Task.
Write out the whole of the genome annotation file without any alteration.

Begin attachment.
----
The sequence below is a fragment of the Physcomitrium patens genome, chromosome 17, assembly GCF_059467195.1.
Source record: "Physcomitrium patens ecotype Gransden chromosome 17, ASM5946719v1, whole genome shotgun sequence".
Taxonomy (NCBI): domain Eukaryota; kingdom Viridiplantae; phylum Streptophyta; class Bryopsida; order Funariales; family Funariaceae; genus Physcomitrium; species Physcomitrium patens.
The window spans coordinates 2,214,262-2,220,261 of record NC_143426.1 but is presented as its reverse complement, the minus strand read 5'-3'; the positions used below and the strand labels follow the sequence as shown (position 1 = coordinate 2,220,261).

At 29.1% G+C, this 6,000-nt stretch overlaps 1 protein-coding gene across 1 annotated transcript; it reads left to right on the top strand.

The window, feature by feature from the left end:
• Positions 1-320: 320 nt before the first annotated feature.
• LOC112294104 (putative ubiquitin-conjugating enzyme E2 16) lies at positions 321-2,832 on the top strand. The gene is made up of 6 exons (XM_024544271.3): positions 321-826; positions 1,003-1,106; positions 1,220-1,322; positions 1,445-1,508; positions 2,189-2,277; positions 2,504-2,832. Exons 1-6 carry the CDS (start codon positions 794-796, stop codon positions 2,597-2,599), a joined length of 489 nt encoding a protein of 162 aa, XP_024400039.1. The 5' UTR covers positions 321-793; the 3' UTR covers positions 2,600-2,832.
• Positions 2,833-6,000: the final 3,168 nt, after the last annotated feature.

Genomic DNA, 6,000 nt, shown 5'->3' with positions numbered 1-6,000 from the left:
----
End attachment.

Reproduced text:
The sequence below is a fragment of the Physcomitrium patens genome, chromosome 17, assembly GCF_059467195.1.
Source record: "Physcomitrium patens ecotype Gransden chromosome 17, ASM5946719v1, whole genome shotgun sequence".
Taxonomy (NCBI): domain Eukaryota; kingdom Viridiplantae; phylum Streptophyta; class Bryopsida; order Funariales; family Funariaceae; genus Physcomitrium; species Physcomitrium patens.
The window spans coordinates 2,214,262-2,220,261 of record NC_143426.1 but is presented as its reverse complement, the minus strand read 5'-3'; the positions used below and the strand labels follow the sequence as shown (position 1 = coordinate 2,220,261).

At 29.1% G+C, this 6,000-nt stretch overlaps 1 protein-coding gene across 1 annotated transcript; it reads left to right on the top strand.

The window, feature by feature from the left end:
• Positions 1-320: 320 nt before the first annotated feature.
• LOC112294104 (putative ubiquitin-conjugating enzyme E2 16) lies at positions 321-2,832 on the top strand. The gene is made up of 6 exons (XM_024544271.3): positions 321-826; positions 1,003-1,106; positions 1,220-1,322; positions 1,445-1,508; positions 2,189-2,277; positions 2,504-2,832. Exons 1-6 carry the CDS (start codon positions 794-796, stop codon positions 2,597-2,599), a joined length of 489 nt encoding a protein of 162 aa, XP_024400039.1. The 5' UTR covers positions 321-793; the 3' UTR covers positions 2,600-2,832.
• Positions 2,833-6,000: the final 3,168 nt, after the last annotated feature.

Genomic DNA, 6,000 nt, shown 5'->3' with positions numbered 1-6,000 from the left: